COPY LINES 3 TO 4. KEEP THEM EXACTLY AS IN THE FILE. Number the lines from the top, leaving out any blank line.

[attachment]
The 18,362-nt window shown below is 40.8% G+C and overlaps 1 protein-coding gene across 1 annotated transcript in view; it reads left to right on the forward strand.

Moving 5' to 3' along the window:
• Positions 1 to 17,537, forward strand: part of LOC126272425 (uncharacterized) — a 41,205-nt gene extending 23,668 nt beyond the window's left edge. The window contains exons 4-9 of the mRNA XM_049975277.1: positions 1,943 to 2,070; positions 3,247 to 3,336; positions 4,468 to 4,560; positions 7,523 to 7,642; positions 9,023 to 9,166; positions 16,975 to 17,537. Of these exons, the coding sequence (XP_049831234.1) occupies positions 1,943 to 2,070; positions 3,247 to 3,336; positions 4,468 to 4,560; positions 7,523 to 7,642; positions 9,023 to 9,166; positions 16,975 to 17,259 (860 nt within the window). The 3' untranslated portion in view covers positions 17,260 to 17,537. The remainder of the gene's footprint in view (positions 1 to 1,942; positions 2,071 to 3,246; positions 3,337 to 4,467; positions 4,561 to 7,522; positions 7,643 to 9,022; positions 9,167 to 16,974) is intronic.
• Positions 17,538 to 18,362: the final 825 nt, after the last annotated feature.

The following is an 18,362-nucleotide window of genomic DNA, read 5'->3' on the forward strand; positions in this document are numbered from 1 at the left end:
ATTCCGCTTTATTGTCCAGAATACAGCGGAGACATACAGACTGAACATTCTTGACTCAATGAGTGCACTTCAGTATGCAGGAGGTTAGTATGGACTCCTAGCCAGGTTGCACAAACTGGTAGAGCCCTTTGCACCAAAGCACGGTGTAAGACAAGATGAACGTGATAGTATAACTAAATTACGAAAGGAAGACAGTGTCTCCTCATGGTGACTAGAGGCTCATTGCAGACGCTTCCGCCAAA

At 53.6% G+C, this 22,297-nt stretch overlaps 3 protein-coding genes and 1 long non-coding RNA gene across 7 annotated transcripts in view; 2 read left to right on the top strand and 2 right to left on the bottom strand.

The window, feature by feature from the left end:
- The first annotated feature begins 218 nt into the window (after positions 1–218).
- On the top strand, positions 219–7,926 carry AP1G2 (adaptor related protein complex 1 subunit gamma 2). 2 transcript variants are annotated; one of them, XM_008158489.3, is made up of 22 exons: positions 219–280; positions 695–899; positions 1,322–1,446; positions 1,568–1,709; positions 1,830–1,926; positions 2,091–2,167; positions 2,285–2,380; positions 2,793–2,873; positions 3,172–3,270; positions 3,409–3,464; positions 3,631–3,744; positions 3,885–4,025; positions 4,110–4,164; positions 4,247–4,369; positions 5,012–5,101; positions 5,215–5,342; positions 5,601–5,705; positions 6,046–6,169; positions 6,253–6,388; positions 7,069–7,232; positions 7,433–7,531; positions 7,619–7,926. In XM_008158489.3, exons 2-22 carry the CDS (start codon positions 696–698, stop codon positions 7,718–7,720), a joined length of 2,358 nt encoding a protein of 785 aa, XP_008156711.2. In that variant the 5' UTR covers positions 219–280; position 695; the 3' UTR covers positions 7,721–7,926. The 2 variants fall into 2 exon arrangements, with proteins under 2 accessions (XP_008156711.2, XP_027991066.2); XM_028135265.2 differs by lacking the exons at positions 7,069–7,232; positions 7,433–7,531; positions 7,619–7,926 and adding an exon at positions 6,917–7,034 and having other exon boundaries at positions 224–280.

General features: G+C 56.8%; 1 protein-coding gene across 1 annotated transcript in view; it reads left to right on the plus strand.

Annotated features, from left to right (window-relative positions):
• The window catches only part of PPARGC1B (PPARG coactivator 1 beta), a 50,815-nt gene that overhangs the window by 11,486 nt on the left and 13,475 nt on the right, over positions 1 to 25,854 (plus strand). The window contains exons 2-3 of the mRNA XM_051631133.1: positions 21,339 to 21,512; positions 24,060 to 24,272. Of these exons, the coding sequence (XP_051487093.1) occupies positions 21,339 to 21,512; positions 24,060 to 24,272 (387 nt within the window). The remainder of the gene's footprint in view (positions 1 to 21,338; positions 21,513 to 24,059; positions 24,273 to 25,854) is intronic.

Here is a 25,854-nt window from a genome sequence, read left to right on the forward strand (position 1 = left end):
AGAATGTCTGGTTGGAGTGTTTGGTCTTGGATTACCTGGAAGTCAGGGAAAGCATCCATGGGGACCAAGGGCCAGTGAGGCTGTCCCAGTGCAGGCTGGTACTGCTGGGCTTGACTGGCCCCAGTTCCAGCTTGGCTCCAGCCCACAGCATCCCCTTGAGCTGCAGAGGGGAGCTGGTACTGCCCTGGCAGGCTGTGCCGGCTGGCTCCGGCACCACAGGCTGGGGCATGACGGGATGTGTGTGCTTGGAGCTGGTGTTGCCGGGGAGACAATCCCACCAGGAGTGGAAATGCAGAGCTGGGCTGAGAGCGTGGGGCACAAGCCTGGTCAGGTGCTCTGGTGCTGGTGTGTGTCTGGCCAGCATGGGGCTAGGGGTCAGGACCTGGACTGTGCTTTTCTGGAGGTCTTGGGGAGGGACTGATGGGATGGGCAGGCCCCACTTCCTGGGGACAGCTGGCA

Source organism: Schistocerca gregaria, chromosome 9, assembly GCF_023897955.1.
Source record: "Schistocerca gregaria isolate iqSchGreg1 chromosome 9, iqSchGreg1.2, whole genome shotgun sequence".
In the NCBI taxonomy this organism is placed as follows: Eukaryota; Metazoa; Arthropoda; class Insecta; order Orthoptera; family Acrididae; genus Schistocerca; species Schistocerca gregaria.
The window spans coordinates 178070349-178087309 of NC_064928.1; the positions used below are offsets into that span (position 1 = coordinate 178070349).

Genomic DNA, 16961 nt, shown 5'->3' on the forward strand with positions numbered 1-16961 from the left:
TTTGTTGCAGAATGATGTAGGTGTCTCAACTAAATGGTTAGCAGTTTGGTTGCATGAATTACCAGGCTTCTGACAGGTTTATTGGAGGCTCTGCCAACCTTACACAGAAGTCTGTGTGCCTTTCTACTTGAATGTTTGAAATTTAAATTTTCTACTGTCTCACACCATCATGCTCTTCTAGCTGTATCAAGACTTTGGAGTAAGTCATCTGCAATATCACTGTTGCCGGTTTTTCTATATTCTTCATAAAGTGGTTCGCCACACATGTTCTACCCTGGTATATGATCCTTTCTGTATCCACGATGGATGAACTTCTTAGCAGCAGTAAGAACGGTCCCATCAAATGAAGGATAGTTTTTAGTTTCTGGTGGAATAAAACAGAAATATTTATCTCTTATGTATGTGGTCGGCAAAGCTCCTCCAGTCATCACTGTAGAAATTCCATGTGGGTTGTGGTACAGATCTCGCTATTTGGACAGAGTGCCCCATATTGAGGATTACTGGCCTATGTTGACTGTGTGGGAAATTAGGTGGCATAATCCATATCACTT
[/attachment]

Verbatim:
• Positions 1 to 17,537, forward strand: part of LOC126272425 (uncharacterized) — a 41,205-nt gene extending 23,668 nt beyond the window's left edge. The window contains exons 4-9 of the mRNA XM_049975277.1: positions 1,943 to 2,070; positions 3,247 to 3,336; positions 4,468 to 4,560; positions 7,523 to 7,642; positions 9,023 to 9,166; positions 16,975 to 17,537. Of these exons, the coding sequence (XP_049831234.1) occupies positions 1,943 to 2,070; positions 3,247 to 3,336; positions 4,468 to 4,560; positions 7,523 to 7,642; positions 9,023 to 9,166; positions 16,975 to 17,259 (860 nt within the window). The 3' untranslated portion in view covers positions 17,260 to 17,537. The remainder of the gene's footprint in view (positions 1 to 1,942; positions 2,071 to 3,246; positions 3,337 to 4,467; positions 4,561 to 7,522; positions 7,643 to 9,022; positions 9,167 to 16,974) is intronic.
• Positions 17,538 to 18,362: the final 825 nt, after the last annotated feature.